infamous-20081009020107996While not based on any comics or known superheroes, the intertextuality is obvious, and the game clearly takes its inspiration from the “Spider-Man” movie games and the gritty style of “Batman Begins.” The relation to comics doesn’t end there, however, as rather than using cut-scenes or FMVs, the game makes use of animated storyboards and comic-style illustrations, with the story playing out more through Cole’s voiceovers and in-game actions than anything else. Other elements drift between the obviously comic-book inspired and the not-so-much, from the power granting Ray Sphere, the power struggles amongst the gangs, the dystopian Voice Of Survival that takes over Empire City’s TV signal, the notions of responsibility and sacrifice, and even time travel, all of which makes the world of “Infamous” both immersive and believable.

For the most part, the controls for “Infamous” are easy, mostly using the face buttons for jumping and the triggers to shoot, combining all of these to perform special attacks. Cole’s powers aren’t limited to one hand, and the game includes the ability to switch between arms when shooting Cole’s electric blasts, done by clicking on the right analogue stick. Of course, if you press too hard on the right stick while targetting, it’ll switch between Cole’s arms, and you may miss that all-important shot. Similarly, Cole’s shield power, unlocked far too late in the game, requires the player to hold down R2, not always the easiest to do when you’re busy dodging, weaving and attacking as well.infamous_cole

While “Infamous” provides its fair share of both missions and side-quests to indulge these powers, the story-based missions tend to be on the shorter side: players won’t really need to explore much of Empire City if they just want to get on with the story, and will easily be able to finish the game’s story mode within five or six hours of gameplay. The game’s obvious set-up for a sequel in the closing moments is an interesting and exciting prospect, if only because it feels like our time with Cole is far too short to really get to grips with him as a characters, his powers or Empire City.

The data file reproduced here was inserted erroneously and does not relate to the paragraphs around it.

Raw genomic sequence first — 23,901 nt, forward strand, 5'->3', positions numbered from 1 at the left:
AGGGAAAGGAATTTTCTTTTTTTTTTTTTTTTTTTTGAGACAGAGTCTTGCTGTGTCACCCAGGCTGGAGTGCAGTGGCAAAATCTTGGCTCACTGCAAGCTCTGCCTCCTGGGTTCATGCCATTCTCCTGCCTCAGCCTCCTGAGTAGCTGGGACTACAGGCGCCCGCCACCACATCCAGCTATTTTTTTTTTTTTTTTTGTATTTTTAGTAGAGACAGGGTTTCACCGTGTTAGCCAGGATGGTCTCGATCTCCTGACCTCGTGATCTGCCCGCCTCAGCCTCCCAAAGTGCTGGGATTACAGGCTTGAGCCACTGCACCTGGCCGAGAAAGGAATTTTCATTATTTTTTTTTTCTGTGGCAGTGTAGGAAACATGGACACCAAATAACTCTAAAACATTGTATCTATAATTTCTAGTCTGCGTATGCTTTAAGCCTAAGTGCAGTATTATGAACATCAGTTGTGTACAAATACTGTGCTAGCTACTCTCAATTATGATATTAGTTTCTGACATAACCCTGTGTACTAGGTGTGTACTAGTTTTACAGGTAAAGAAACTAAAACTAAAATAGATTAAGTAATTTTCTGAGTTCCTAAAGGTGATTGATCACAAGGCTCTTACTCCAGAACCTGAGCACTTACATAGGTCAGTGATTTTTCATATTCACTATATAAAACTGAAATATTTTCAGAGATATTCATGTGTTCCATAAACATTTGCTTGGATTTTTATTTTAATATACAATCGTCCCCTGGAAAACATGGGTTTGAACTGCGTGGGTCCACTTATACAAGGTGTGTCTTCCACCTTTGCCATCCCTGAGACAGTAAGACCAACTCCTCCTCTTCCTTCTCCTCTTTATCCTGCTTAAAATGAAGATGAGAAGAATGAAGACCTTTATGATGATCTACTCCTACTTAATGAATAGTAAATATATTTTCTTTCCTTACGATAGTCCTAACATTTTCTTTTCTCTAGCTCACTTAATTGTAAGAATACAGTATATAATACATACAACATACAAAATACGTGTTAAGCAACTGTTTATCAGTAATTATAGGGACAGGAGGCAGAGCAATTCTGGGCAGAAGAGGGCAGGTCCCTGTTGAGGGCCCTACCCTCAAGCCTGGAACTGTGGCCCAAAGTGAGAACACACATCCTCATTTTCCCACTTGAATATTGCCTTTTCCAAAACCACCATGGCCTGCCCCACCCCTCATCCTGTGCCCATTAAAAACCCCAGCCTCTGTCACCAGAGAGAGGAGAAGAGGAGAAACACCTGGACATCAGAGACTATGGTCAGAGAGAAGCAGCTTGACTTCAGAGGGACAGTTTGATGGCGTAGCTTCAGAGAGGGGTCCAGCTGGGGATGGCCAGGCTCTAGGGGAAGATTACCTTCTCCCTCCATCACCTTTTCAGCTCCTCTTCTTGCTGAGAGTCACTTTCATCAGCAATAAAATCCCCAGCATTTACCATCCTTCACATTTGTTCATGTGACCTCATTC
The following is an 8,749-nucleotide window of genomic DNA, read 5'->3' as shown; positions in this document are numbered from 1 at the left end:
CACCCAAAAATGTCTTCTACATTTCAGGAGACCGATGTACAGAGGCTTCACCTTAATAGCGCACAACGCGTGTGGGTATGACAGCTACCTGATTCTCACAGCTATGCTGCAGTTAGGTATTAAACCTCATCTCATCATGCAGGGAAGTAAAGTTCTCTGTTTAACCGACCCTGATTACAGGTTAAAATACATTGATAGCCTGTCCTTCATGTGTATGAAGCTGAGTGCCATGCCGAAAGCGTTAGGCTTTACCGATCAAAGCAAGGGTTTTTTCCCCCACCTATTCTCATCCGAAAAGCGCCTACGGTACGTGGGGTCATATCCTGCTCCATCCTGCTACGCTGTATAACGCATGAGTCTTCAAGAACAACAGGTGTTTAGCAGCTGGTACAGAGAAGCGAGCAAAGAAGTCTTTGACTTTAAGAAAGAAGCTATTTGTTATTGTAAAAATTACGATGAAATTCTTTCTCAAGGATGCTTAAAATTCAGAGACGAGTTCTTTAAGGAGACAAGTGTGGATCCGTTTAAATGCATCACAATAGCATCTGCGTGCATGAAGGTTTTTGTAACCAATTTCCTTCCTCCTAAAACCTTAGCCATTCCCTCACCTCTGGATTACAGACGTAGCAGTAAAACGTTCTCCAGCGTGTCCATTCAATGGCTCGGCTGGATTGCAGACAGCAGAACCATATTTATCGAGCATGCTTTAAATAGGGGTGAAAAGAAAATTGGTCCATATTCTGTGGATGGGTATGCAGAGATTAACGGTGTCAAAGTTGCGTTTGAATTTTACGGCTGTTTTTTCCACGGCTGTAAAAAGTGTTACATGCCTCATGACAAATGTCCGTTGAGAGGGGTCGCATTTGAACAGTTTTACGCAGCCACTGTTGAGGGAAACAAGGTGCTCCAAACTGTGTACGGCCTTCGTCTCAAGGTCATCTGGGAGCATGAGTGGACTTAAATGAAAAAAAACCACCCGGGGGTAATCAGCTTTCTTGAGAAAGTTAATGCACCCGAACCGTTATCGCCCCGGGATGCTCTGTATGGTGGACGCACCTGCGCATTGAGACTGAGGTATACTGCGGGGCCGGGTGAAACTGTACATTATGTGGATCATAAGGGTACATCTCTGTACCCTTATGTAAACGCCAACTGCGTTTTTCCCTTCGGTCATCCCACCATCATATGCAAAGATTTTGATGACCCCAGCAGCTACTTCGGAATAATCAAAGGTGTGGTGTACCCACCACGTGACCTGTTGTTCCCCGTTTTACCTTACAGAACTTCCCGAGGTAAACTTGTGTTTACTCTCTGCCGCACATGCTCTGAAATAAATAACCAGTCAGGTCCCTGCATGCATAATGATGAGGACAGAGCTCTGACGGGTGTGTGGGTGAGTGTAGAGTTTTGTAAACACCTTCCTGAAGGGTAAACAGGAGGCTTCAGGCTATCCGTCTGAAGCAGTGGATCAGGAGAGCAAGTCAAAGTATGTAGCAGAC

With all this in mind, “Infamous” gets a B+ rating from BurnAllZombies: a great game, but far too short, so we’ll hold off on the A grade until we see what adventures Cole can face in the future.

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  1. Mary
    June 24, 2009 at 2:07 AM

    Pretty cool post. I just found your blog and wanted to say
    that I have really enjoyed browsing your posts. Anyway
    I’ll be subscribing to your feed and I hope you write again soon!

    • Ken
      June 24, 2009 at 7:17 PM

      Thanks, I really appreciate it!

  2. Hedgie
    June 21, 2009 at 4:32 AM

    Superman games don’t work because he’s invincible. He cannot be hurt so it either falls that a) in the game he can be injured, thus making it retarded and uncanonical or b) he can’t and there is zero sense of urgency, fear or immersion. It’s like a game designed to be played in God Mode – God Mode is fine for small sections after a frustrating series of attempts but not as a full game.

  3. Dan
    June 21, 2009 at 1:15 AM

    It’s weird that the best superhero game in a long time is an original property. Don’t get me wrong I’ll play the hell out of Marvel : Ultimate Alliance 2 when it comes out but from what I’ve seen I like that inFamous is neither a GTA, Spider-Man 2 or X-Men Legends clone.

    Plus looking at all the other super hero games out it’s just so gorgeous in comparison. The only thing I don’t like about it is that since it’s PS3 exclusive it probably won’t get the DLC support that it would get on 360 since extra missions and side quests would be great.